It felt like destiny for political science major David Peltier to attend Augusta University. It’s almost the family business. “My mom and my aunt, they’re both alumni of the university, and my aunt was actually here for a while as Vice President,” David says. It’s hard for him to go anywhere on campus without someone recognizing him. However, David’s recognition is not all due to his relatives, not by a long shot.
Even though he’s a legacy student, David chose to forge his own path and make his mark on the University. Having been a part of everything from the Student Government Association, to the JSAC Advisory Board, to a founding father for AU’s Pi Kappa Phi fraternity chapter and several more student organizations, it’s almost harder to find someone who hasn’t worked with David than someone who has.
David has also taken his initiative outside of campus, all the way to local government. Recently, he became a part of the Young Professionals of Augusta, an organization that helps twenty-one to forty-five-year-olds build business skills like networking and professionalism. Bridging the Gap, a group project for a class that eventually became a reality for the Augusta community is one of David’s greatest accomplishments in college.
Within this fiscal year, the Parks Department of Augusta will use the $37,000 granted to them for Bridging the Gap to sponsor a bridge dinner in order to both attract college students to Augusta’s many downtown businesses and to raise funds for homelessness in the Augusta area.
David hasn’t just worked with local government, either. Since 2014, David has been involved with multiple congressional campaigns. “I’ve being doing it all through college, so poli-sci was right up my alley. It is really exciting to be on the campaign trail…and so the education that we get here at AU really furthers that, and helps us understand how we can get more involved in the process, on the campaign trail and in the legislative process.” Learning more about the processes involved in political campaigns and getting to apply them in practice has only strengthened his passion for political science.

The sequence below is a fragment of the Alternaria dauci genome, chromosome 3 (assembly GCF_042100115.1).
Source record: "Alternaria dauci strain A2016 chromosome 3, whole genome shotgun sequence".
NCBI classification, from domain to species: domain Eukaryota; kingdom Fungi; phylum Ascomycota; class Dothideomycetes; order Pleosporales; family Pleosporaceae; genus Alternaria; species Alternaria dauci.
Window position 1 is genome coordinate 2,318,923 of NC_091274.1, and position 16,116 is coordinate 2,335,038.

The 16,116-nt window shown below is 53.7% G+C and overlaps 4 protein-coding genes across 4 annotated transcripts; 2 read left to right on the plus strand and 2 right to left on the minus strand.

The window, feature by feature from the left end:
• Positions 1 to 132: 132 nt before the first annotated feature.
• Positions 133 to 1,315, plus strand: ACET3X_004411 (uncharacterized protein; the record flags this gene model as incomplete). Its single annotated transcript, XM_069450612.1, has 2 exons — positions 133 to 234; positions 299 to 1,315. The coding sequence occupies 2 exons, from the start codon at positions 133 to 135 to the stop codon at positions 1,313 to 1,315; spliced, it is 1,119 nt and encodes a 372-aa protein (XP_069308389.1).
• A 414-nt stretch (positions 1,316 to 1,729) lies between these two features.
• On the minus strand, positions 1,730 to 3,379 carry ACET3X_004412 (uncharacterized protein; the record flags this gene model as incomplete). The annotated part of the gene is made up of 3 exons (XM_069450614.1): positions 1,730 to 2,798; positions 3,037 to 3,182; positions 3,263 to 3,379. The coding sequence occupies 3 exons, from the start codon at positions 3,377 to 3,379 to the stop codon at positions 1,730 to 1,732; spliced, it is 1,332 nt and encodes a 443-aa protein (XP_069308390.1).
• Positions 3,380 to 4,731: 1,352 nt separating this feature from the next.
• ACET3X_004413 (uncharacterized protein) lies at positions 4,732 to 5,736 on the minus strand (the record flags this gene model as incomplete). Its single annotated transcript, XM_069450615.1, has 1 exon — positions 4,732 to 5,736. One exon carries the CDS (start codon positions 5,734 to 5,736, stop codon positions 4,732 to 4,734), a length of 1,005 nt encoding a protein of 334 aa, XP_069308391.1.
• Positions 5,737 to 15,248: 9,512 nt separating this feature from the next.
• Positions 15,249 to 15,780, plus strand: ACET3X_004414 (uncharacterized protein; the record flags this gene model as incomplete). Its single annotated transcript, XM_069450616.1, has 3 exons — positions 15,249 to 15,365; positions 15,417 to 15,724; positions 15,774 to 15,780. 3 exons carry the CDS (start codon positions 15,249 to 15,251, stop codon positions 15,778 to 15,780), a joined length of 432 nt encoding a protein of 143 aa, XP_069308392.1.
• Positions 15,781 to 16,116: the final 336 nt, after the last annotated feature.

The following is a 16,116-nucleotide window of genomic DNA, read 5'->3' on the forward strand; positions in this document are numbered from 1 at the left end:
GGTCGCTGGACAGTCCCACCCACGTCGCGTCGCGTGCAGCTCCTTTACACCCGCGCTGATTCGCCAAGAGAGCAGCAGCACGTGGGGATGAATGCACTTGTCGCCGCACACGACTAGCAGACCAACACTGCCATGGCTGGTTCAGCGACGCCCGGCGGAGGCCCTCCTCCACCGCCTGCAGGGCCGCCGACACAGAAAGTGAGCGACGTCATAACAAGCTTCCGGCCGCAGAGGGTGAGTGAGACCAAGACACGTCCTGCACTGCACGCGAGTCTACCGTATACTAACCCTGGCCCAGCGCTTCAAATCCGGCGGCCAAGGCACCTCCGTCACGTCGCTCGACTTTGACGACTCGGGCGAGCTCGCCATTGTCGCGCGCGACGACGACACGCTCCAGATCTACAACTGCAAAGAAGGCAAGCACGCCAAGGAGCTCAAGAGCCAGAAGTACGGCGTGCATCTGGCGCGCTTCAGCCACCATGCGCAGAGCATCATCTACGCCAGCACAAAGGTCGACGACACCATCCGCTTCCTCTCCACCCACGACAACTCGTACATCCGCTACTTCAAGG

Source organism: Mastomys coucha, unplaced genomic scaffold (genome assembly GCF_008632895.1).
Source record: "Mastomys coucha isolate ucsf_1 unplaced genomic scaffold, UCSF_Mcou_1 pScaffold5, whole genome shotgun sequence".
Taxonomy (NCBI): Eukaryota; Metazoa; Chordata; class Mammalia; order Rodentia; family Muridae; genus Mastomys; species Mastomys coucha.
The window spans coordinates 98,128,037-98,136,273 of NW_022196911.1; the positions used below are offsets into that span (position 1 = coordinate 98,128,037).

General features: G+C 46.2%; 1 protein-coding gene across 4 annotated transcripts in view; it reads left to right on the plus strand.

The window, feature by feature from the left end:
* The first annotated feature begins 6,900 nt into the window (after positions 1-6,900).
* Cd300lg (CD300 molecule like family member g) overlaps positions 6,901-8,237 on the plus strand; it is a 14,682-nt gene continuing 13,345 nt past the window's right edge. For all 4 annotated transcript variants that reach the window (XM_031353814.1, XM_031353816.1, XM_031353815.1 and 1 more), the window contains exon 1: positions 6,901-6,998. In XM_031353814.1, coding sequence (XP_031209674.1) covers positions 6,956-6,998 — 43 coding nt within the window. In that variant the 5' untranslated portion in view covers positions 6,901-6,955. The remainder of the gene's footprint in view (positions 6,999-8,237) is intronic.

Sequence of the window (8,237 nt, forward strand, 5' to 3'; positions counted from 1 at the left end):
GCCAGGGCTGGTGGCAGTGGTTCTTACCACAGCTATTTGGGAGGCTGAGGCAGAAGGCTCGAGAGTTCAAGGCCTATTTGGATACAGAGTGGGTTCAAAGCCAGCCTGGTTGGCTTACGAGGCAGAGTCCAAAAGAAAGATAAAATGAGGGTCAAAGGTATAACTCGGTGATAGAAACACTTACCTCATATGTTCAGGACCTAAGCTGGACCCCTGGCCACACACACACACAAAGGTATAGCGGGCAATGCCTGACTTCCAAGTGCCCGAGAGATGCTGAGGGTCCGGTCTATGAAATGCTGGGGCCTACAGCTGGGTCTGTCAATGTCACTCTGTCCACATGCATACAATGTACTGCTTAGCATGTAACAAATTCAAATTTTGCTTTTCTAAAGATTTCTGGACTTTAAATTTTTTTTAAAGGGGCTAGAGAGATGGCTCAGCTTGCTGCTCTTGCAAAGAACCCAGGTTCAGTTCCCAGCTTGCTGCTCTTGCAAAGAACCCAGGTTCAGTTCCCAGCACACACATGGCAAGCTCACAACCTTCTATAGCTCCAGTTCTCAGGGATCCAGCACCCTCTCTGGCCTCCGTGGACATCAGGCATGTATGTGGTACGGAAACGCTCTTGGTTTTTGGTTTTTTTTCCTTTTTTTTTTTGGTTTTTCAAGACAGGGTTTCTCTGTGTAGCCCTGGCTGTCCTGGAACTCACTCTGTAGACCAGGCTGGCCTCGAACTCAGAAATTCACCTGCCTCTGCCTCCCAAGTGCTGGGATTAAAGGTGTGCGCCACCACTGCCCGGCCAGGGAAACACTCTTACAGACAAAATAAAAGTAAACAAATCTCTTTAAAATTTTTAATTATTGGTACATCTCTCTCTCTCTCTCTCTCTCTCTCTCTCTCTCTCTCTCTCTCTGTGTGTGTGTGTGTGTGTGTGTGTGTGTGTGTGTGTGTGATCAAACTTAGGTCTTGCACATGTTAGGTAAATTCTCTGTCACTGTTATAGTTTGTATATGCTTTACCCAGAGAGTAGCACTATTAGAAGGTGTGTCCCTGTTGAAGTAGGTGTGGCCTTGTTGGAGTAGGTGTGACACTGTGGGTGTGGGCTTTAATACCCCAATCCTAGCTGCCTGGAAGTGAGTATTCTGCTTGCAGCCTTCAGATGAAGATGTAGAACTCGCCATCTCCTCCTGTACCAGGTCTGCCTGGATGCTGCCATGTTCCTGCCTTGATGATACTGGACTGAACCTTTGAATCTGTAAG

If there was one person he wishes he could have met, it’s Ronald Reagan. “Me being a big poli-sci person, I’ve always heard, you know, ‘He was one of the greatest presidents!’ and everything like that. I wasn’t really around in his presidency, and so I never really got the chance…To sort of see what he was like in person.”
David’s biggest goal right now, though, is to graduate to honor his grandfather. “I recently lost my grandfather back in September. He was probably one of my best role models I had. He always wanted to see me graduate, and so I’m carrying on the legacy into this May, to carry on that fulfillment of getting a college degree.”
Even though graduation is very close, David will miss the school that has been such a big part of his life since childhood. “When you leave, you’re going to miss all these professors, your friends, all the stuff you did on campus. It’s kind of funny to look back, reflect, especially in your senior year, and [realize] how much you’ve done on campus to benefit the students, benefit just the community itself. So, it’ll be sad to go in May, but it’s good memories to reflect on.”